What do you think?

Working as advertised.

I would end up using a (hard) limiter on it anyway, so sounded as loud as the original …

But it seems logical to give users no-clipping as the default.

With an output level control:
And the plug-in:
BitCrusher.ny (1.83 KB)

Having just tried 1-bit-depth for the first time, now I see what you mean: everything becomes really loud …

before-after 1-bit depth.png

:smiley: Yes. By definition, it’s either full on, or full off.

This is this effect, which I want to use for lo-fi recordings effect.
Big thanks for this effect.

You’re welcome Giovani. Thanks for the feedback.

Hmm the sample rate reducer doesn’t seem to be upscaling correctly, it seems like it’s doing the vanilla audacity resample? Rather than the usual “nearest” like resample that bitcrushers are known for. I tried all the process order modes.
Here’s an example:
I was hoping to use this to give my projects that DSi Flipnote/XP Movie Maker bitcrush style, since the script I normally use doesn’t work on the latest audacity since it uses the older version 3 syntax

What precisely does “upscaling” mean in this context?

It’s doing vanilla Nyquist resampling :wink:

Do you have a technical description / specification for that?

I don’t really have a specification document or anything, but from what I understand, if I was to resample something down to like 11025hz, then resample/playback it at 44100 it shouldn’t smooth out the points (like the native audacity resampling does) but instead just have repeated points.
This is usually how retro consoles handled audio, such as music playback on a Gameboy Advance.
I’ve attached some examples:

Windows XP usually played back audio in this way, in either sound recorder when resampling or straight up dragging some low hz songs in Movie Maker. A lot of early YouTube videos in the late 2000s sounded like this as a result.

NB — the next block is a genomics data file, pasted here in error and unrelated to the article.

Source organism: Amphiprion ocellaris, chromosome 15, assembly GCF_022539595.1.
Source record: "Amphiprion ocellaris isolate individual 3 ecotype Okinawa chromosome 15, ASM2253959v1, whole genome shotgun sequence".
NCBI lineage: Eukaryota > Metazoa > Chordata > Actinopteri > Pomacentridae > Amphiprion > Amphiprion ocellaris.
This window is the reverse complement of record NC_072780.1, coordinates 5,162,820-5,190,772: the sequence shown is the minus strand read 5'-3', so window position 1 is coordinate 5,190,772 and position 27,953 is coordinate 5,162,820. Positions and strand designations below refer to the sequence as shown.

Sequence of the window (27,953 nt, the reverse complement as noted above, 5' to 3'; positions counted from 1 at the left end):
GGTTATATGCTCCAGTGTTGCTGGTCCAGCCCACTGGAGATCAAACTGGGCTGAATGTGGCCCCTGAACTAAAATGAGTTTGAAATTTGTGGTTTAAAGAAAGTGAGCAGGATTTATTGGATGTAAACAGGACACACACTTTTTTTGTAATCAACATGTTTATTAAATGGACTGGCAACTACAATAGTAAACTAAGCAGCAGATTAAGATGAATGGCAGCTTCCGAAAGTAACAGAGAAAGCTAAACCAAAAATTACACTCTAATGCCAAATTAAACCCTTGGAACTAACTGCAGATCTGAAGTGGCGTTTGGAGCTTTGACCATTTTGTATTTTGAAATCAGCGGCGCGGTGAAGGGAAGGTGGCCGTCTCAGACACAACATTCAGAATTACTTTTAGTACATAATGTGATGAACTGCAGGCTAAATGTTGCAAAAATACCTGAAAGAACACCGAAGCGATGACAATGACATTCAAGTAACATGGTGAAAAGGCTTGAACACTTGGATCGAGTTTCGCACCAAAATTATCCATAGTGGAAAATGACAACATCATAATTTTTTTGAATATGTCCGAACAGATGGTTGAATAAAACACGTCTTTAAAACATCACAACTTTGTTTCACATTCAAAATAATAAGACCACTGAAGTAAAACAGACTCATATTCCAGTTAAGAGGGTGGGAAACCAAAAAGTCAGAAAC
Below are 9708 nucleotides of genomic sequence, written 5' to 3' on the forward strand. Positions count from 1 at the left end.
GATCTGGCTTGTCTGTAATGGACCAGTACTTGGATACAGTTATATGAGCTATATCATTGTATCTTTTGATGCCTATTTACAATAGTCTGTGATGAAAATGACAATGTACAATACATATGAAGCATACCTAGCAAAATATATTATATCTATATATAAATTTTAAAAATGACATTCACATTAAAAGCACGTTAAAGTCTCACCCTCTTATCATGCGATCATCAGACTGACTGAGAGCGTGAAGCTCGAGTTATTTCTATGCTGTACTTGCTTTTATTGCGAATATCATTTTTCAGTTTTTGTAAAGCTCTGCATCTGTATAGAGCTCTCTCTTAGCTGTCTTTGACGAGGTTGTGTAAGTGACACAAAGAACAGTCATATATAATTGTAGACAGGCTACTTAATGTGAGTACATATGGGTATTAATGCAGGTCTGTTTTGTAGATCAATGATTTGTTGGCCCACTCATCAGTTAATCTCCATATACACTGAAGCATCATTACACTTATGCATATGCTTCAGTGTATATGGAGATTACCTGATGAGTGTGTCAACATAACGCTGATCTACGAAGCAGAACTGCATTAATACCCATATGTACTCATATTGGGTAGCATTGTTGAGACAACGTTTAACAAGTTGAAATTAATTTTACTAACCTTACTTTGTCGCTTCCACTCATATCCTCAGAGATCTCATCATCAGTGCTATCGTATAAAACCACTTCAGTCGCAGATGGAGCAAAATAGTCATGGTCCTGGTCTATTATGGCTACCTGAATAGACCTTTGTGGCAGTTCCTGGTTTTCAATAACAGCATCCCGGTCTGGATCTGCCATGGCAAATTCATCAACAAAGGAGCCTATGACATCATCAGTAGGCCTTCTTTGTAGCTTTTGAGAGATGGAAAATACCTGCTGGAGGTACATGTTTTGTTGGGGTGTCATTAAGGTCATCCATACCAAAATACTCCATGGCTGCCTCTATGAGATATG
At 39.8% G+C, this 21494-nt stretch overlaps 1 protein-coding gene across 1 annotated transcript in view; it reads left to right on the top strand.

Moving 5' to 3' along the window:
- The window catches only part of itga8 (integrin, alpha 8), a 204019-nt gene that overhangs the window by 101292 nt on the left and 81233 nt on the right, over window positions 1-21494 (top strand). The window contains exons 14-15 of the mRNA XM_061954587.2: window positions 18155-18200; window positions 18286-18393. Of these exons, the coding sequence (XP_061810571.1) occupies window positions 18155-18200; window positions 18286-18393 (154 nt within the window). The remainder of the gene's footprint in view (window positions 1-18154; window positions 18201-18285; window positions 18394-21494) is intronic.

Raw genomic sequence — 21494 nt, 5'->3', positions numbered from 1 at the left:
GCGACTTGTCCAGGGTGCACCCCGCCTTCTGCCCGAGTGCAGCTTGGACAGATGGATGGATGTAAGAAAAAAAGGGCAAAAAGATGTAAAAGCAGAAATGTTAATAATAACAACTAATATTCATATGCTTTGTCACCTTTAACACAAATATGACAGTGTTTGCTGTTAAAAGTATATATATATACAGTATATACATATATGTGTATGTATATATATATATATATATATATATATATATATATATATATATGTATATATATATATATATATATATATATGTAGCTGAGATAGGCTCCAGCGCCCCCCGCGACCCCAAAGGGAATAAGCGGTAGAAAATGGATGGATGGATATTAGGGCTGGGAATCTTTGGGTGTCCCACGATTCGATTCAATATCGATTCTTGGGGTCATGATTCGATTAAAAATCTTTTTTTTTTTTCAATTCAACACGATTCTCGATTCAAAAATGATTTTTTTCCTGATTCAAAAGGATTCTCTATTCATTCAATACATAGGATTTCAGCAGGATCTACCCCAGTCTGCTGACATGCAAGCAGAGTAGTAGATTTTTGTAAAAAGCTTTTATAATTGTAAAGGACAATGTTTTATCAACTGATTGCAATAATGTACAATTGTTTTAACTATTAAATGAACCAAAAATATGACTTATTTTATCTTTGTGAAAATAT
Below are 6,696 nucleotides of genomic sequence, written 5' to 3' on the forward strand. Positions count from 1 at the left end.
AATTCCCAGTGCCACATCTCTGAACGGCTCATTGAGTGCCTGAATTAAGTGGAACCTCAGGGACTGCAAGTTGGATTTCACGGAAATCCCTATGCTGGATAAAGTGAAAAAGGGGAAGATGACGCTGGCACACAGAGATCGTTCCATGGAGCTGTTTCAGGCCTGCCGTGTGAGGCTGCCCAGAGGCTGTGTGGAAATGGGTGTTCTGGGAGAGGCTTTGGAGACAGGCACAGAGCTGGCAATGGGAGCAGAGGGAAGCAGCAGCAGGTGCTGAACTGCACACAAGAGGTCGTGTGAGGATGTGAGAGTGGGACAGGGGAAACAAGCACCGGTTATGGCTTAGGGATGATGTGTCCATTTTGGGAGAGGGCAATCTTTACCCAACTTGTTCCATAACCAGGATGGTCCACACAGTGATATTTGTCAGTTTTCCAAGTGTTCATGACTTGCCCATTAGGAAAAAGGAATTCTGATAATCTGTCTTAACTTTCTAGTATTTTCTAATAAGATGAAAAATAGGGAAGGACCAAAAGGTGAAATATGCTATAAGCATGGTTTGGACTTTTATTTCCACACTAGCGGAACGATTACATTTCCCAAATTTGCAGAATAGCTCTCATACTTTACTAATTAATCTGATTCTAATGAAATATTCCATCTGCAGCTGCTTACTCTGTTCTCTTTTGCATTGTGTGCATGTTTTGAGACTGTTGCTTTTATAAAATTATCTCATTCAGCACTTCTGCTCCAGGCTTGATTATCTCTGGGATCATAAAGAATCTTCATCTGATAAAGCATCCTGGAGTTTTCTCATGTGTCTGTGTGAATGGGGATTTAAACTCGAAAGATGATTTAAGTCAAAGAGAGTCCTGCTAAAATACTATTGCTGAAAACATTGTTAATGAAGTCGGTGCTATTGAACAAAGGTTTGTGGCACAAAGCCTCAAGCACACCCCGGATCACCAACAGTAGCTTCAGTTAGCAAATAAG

Flipnote Studio DSi is another example I can think of that resamples audio this way.

Hmm. Looks like you want “Resample->Crush” rather than “Crush->Resample”.

I’ve already tried that and all the other process order settings, but I’m not getting the same output as the older Nyquist 3 bitcrush script I linked.
It still seems to resample it as if it was just a normal vanilla audacity resampling instead of the “nearest neighbour” like effect.
I’ve attached how it’s rendering in this plugin here:

Where can I find that script?

I don’t remember which thread in this forum it was taken from, but I always had a mirror here:

It was a VERY basic one that ran in the nyquist prompt directly.
You change this line to the source hz, such as 11025hz or something.

(setq sourcerate 4000) ; Source samplerate

This new bitcrush script in this thread, does seem to crush the vertical movement correctly (such as 8bit, 16bit etc) but it isn’t crushing the horizontal movement correctly.
The old bitcrush script only edited horizontal (essentially just a sample rate upscale algorithm if anything)

Interesting. That looks like my code :slight_smile: